Founded in 1996, Athey Creek Christian Fellowship is a non-denominational fellowship and house of worship located in the suburbs of Portland, Oregon. Recently, Athey Creek opened up a state-of-the-art recording studio called The Ranch House.
Vintage King Audio Consultants James Good and Sam Routheaux helped the team at Athey Creek outfit The Ranch House with an incredible array of gear. The studio features a brand new SSL XL-Desk console, Burl Audio B80 Mothership and a collection of world-class mics and outboard gear.
We recently sat down with Peter Elliott and Joey Meador, the Lead Engineers at The Ranch House, to discuss their new studio set-up, some of their favorite pieces of gear, and what sets The Ranch House apart from other studios in the area.
Tell us a little bit about The Ranch House, your recording studio at Athey Creek Christian Fellowship.
Athey Creek is our church here in Portland, Oregon. After writing and recording a few songs at different studios around Portland and Nashville, we started thinking, "We could do this on our own." Sometimes, we really connected with the producer while recording, which was awesome. But other times, it fell a little flat, like when they would ask us to change our song to suit their production style.
Plus, renting a space and an engineer can get really expensive. We wanted to be able to pursue our own vision and direction. After a few Google searches, we realized that for the same price as recording eight or nine songs in a studio with a producer and an engineer, we could purchase all of the gear and do it ourselves.
There's a house right next to the church and when the folks who owned it decided to move, we bought the building along with an SSL XL-Desk console, a pair of Barefoot Sound Footprint01 monitors and some outboard gear and opened up our own personal studio. We call it the Ranch House. Honestly, it was like a scene out of a horror movie. There were raccoons and cats and stuff all over the place. But, we remodeled the whole facility and converted the space into a proper studio.
In our research, we worked with a few different artists and studio pros to help us determine exactly what we needed. Then we brought our ideas to Vintage King, who helped us put everything together.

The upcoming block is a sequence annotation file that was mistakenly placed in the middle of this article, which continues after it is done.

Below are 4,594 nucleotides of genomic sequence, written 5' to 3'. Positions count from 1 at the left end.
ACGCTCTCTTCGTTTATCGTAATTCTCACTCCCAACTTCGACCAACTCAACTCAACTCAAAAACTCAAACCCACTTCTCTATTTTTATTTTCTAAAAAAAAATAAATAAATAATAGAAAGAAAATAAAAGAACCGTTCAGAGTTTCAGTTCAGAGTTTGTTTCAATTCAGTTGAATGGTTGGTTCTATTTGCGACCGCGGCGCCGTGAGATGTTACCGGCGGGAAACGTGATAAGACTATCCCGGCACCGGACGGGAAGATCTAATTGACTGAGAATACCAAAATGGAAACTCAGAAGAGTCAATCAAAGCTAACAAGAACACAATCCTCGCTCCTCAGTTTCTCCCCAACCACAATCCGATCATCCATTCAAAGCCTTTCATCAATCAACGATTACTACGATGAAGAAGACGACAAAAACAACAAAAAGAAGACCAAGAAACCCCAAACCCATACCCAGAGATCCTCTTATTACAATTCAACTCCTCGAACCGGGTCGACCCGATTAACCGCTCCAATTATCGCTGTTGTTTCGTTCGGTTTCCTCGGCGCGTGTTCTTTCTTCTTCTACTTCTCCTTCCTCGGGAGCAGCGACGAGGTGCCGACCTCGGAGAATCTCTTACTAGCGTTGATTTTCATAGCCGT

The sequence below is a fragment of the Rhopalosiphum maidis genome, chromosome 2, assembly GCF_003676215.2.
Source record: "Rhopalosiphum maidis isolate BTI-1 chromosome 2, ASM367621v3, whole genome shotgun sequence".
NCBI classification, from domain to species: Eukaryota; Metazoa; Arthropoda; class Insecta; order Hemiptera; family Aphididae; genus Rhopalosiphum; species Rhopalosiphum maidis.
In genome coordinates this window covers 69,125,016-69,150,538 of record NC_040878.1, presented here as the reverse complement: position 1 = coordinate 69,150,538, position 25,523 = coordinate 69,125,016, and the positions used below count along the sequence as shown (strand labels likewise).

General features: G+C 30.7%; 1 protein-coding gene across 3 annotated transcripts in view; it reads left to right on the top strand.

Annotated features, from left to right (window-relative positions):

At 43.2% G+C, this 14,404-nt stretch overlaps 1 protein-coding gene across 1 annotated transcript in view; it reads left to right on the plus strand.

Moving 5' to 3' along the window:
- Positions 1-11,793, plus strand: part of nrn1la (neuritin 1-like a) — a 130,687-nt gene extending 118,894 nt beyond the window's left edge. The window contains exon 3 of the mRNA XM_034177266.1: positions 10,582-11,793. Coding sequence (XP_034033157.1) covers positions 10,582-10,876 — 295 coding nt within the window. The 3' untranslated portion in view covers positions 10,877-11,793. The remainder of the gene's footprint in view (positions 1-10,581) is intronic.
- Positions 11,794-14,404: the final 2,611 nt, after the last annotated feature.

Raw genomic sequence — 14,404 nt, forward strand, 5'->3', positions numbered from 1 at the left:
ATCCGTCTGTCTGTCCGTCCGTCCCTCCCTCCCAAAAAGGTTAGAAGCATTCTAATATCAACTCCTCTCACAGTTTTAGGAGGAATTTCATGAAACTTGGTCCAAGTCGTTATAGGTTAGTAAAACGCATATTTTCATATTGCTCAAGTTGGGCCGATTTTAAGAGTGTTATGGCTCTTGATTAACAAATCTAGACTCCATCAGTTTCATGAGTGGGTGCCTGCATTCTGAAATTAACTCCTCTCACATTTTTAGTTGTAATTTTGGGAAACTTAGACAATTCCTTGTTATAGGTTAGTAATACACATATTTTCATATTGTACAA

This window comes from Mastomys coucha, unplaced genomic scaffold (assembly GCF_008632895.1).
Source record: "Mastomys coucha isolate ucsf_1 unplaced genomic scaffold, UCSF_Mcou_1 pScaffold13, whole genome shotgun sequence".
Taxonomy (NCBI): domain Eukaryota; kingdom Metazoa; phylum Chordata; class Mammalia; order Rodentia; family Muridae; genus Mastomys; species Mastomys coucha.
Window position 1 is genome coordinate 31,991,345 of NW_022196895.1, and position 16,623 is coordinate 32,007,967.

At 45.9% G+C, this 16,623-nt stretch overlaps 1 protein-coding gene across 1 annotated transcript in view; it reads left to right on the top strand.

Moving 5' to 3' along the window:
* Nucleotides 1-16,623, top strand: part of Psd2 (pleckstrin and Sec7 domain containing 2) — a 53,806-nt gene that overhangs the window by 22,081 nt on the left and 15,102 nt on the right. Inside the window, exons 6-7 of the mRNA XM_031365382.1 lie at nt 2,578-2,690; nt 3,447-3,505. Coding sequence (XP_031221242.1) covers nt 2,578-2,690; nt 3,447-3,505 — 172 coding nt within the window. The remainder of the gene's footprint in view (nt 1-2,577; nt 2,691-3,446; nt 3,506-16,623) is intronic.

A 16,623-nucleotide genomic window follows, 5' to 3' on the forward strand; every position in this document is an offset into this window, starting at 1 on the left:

What makes the Ranch House different from other facilities in the area?
A lot of the studios I've used are in the basement. It feels like you're underground in this dark labyrinth with all of these weird levers and secret doors. The Ranch House has a lot of natural light from all of the windows and skylights, which can be really calming. Some of the windows do present challenges with sound, though, so we treated them with big theatre curtains that we can use for a really tight sound.
The Ranch House feels like a real house. Our main control room is in the living room with a window that looks into the live room, which is one big open room with a couple of ISO booths attached. The live room is probably 32' x 18', the drum iso booth is 10’ x 10’ and the amo iso room is 4’ x 10’.. There's a little kitchen, which always has coffee brewing. It's a really nice place to record.
There's also the fact that we believe in Jesus, which is at the forefront of everything we do. We don't exclusively record members of the church, but it does differentiate us from typical studios, which can kind of feel like punching a clock or spending all of your time looking for new clients. Most of the projects that we're a part of have a bigger purpose or direction. People put a lot of heart and soul into the songs that they record here, and we're able to appreciate that on a level that some studios might not be able to.